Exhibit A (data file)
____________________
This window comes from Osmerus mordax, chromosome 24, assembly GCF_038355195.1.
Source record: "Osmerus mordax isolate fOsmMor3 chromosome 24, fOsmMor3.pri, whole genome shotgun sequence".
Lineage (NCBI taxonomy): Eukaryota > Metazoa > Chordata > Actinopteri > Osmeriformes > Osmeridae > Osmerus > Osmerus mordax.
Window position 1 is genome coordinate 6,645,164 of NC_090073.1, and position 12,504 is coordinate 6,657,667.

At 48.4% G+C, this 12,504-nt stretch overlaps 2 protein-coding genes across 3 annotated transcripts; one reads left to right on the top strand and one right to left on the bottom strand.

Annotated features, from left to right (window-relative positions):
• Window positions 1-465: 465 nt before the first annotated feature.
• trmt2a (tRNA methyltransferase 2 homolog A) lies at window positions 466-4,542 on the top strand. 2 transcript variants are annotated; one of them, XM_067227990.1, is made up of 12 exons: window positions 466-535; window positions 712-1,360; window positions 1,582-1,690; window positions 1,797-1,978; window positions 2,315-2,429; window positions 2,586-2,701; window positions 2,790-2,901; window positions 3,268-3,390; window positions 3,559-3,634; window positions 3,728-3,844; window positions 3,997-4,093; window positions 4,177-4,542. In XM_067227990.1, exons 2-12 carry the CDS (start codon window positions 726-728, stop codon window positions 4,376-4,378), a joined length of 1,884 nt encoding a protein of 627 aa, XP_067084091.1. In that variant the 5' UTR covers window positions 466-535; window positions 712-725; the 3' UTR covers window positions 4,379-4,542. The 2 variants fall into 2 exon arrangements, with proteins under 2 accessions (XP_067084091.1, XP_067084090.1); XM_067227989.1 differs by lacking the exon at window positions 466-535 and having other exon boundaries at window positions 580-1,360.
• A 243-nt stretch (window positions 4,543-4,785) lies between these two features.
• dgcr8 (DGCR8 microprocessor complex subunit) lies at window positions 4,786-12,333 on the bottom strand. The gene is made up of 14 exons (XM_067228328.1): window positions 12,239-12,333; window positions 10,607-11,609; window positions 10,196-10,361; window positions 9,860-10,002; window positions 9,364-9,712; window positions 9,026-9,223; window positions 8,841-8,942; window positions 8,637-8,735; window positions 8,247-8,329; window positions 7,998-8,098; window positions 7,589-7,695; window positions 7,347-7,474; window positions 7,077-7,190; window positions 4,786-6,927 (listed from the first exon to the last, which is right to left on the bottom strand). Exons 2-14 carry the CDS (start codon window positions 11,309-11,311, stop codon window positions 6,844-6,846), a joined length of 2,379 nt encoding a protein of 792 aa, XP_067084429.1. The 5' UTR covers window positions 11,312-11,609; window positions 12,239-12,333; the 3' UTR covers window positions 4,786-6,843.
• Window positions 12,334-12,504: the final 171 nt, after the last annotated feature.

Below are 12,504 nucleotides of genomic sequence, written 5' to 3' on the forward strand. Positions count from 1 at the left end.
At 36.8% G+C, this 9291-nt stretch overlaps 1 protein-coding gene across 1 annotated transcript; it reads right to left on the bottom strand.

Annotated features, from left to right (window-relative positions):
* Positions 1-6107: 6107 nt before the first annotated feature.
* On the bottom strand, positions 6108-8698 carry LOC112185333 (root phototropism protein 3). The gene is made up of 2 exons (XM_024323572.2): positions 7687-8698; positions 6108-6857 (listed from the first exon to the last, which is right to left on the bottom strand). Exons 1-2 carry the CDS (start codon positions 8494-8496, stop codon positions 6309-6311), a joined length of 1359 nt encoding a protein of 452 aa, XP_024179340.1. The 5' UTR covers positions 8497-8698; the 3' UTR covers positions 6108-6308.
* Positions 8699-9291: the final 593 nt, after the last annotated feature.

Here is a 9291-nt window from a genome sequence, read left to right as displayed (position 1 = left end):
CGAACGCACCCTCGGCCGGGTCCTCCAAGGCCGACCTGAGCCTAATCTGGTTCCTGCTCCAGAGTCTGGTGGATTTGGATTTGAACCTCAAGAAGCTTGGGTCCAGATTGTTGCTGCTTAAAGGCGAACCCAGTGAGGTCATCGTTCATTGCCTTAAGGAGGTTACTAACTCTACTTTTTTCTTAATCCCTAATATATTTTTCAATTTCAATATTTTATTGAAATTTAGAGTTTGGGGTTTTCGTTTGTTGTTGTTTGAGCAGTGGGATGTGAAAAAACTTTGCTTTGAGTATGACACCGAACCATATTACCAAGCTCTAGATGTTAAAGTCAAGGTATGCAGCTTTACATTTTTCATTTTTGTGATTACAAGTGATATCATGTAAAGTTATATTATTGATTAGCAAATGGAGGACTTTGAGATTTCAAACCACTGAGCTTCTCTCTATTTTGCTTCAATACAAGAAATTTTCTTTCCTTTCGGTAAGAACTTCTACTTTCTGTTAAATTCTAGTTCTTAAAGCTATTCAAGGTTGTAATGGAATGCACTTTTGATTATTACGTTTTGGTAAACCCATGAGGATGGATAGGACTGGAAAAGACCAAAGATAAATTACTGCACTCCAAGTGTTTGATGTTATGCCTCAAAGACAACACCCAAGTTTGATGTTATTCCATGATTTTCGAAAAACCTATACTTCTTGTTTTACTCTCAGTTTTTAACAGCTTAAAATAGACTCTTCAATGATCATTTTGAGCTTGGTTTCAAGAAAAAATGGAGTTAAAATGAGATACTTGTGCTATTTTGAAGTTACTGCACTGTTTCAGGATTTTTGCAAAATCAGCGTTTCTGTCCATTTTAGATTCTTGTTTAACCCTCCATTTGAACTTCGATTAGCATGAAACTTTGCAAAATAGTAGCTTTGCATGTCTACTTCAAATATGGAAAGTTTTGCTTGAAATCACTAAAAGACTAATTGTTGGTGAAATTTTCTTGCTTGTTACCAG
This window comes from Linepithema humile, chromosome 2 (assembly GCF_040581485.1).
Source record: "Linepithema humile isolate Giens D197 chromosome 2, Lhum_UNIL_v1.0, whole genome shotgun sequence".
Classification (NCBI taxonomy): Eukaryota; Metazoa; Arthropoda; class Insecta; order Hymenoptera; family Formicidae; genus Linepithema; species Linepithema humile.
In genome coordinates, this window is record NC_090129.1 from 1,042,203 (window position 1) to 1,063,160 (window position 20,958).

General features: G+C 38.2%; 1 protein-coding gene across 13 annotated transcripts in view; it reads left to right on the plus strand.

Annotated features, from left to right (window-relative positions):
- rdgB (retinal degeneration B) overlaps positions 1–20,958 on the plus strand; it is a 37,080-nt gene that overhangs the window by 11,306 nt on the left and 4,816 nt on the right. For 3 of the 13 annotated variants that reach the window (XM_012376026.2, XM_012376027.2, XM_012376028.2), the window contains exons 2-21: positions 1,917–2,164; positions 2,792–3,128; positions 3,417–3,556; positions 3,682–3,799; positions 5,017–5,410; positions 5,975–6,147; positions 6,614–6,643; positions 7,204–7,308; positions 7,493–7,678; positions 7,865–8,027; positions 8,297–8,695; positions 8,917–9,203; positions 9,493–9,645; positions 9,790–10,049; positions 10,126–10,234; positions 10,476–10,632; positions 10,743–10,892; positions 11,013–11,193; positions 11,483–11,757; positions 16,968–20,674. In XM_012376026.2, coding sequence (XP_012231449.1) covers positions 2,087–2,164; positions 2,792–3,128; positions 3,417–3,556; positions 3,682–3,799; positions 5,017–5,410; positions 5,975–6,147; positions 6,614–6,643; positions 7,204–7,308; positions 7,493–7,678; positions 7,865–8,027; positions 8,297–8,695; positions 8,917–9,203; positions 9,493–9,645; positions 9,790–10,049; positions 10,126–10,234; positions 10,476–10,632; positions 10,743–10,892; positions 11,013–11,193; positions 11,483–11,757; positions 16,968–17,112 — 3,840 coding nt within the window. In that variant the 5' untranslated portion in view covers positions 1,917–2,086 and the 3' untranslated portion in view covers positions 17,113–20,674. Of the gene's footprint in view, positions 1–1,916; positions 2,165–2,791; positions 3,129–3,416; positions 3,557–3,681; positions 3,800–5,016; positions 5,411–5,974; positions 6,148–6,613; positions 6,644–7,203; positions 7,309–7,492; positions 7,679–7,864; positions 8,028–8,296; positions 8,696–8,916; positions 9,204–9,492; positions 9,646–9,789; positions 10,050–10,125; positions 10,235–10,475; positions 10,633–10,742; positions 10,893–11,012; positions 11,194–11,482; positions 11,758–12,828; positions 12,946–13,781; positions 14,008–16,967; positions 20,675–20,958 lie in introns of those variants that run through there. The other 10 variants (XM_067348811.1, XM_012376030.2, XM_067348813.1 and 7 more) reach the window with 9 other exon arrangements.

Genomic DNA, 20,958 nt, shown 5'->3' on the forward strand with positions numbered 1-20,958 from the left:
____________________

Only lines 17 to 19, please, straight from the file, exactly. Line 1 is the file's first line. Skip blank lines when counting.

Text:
* Positions 8699-9291: the final 593 nt, after the last annotated feature.

Here is a 9291-nt window from a genome sequence, read left to right as displayed (position 1 = left end):
CGAACGCACCCTCGGCCGGGTCCTCCAAGGCCGACCTGAGCCTAATCTGGTTCCTGCTCCAGAGTCTGGTGGATTTGGATTTGAACCTCAAGAAGCTTGGGTCCAGATTGTTGCTGCTTAAAGGCGAACCCAGTGAGGTCATCGTTCATTGCCTTAAGGAGGTTACTAACTCTACTTTTTTCTTAATCCCTAATATATTTTTCAATTTCAATATTTTATTGAAATTTAGAGTTTGGGGTTTTCGTTTGTTGTTGTTTGAGCAGTGGGATGTGAAAAAACTTTGCTTTGAGTATGACACCGAACCATATTACCAAGCTCTAGATGTTAAAGTCAAGGTATGCAGCTTTACATTTTTCATTTTTGTGATTACAAGTGATATCATGTAAAGTTATATTATTGATTAGCAAATGGAGGACTTTGAGATTTCAAACCACTGAGCTTCTCTCTATTTTGCTTCAATACAAGAAATTTTCTTTCCTTTCGGTAAGAACTTCTACTTTCTGTTAAATTCTAGTTCTTAAAGCTATTCAAGGTTGTAATGGAATGCACTTTTGATTATTACGTTTTGGTAAACCCATGAGGATGGATAGGACTGGAAAAGACCAAAGATAAATTACTGCACTCCAAGTGTTTGATGTTATGCCTCAAAGACAACACCCAAGTTTGATGTTATTCCATGATTTTCGAAAAACCTATACTTCTTGTTTTACTCTCAGTTTTTAACAGCTTAAAATAGACTCTTCAATGATCATTTTGAGCTTGGTTTCAAGAAAAAATGGAGTTAAAATGAGATACTTGTGCTATTTTGAAGTTACTGCACTGTTTCAGGATTTTTGCAAAATCAGCGTTTCTGTCCATTTTAGATTCTTGTTTAACCCTCCATTTGAACTTCGATTAGCATGAAACTTTGCAAAATAGTAGCTTTGCATGTCTACTTCAAATATGGAAAGTTTTGCTTGAAATCACTAAAAGACTAATTGTTGGTGAAATTTTCTTGCTTGTTACCAG